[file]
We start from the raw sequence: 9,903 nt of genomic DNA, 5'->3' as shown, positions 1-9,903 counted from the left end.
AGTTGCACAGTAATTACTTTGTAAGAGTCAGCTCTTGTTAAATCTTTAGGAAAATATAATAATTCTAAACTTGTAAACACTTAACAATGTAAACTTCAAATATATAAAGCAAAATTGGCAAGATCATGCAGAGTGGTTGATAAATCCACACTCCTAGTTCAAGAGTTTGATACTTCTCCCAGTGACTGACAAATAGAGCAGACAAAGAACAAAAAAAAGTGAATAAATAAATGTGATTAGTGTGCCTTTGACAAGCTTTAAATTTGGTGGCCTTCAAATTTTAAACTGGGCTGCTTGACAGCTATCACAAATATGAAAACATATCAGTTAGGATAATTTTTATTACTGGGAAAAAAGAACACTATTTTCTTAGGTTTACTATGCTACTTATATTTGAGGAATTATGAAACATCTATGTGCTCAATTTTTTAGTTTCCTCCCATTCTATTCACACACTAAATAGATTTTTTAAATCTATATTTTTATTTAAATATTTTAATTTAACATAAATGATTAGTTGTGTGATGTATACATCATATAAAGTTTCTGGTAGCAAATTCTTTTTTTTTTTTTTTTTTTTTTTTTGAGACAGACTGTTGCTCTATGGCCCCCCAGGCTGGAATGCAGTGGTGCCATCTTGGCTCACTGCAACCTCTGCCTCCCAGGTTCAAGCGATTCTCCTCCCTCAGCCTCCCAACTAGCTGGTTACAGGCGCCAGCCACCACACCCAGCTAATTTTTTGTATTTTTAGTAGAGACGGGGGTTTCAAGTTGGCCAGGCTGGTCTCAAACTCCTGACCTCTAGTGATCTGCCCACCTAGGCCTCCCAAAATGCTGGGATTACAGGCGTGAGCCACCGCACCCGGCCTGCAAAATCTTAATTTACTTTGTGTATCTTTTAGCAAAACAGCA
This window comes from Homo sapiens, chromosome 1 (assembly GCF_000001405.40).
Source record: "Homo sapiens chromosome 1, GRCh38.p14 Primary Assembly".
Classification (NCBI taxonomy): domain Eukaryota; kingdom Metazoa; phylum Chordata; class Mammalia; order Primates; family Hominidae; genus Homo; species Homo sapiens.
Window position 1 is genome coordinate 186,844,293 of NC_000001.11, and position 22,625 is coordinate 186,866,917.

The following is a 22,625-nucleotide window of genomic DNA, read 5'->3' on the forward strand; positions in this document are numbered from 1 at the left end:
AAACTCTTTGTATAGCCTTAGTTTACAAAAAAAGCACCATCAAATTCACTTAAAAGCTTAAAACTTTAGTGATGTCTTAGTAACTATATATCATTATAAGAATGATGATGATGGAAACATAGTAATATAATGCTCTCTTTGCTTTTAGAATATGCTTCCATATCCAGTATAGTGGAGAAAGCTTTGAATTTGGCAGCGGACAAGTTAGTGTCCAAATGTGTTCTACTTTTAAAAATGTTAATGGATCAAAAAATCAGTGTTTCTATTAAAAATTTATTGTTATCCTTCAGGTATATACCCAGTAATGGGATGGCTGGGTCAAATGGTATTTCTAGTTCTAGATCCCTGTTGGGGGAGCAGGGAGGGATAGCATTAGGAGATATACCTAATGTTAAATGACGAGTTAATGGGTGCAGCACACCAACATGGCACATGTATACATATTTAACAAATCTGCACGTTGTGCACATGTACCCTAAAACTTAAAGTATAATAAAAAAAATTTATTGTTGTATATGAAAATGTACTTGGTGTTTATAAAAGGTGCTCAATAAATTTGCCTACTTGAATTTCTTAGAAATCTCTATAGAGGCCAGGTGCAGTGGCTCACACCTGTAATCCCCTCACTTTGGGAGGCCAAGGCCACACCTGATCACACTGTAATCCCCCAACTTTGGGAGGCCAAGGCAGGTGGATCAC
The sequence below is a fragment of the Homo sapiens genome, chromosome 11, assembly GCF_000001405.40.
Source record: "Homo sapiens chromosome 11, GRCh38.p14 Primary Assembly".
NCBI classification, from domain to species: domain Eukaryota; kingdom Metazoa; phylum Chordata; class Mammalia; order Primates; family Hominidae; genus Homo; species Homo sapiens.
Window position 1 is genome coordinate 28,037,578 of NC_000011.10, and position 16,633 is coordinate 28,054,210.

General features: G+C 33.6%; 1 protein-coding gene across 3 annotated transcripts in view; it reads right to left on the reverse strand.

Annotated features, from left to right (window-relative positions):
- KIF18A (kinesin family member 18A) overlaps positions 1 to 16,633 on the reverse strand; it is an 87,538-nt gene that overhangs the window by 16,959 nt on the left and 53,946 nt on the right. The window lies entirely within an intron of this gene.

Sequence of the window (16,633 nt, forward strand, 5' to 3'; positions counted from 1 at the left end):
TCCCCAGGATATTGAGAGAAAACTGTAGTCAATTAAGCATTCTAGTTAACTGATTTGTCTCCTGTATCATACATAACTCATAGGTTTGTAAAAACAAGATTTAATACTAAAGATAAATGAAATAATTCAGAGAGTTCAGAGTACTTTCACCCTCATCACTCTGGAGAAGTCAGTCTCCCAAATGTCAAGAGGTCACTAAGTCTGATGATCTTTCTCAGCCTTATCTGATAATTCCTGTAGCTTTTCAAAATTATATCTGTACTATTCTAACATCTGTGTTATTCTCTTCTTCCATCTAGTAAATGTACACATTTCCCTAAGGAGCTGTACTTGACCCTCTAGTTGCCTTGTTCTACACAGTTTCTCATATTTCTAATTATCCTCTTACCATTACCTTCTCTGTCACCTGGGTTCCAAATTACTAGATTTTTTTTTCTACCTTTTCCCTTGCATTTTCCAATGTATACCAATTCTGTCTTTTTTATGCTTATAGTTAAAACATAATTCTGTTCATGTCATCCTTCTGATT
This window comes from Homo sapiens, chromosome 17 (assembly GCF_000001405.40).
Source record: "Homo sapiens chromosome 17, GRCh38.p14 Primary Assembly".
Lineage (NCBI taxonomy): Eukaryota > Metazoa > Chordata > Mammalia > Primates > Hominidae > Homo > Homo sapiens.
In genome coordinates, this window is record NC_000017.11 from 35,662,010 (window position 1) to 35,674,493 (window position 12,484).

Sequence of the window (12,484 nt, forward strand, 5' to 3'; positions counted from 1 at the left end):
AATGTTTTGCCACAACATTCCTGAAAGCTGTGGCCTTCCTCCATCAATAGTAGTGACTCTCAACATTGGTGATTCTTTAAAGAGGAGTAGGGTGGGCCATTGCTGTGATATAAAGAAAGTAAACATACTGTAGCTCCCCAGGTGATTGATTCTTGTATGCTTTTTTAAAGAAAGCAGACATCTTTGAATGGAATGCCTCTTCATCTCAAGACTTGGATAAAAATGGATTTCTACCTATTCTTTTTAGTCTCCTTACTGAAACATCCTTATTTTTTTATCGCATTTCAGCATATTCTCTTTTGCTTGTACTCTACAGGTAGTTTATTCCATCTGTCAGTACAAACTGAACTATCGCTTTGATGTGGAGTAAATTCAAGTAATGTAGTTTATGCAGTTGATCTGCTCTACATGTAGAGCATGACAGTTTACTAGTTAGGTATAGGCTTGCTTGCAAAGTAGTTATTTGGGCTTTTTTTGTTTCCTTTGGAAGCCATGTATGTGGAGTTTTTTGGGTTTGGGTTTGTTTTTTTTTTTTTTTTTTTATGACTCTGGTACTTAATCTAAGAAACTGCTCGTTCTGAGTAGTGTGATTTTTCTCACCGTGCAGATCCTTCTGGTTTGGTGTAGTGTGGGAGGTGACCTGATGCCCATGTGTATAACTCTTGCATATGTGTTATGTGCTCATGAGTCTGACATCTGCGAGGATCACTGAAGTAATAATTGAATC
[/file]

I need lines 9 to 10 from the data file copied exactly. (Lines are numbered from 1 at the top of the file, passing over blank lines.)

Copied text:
The sequence below is a fragment of the Homo sapiens genome, chromosome 11, assembly GCF_000001405.40.
Source record: "Homo sapiens chromosome 11, GRCh38.p14 Primary Assembly".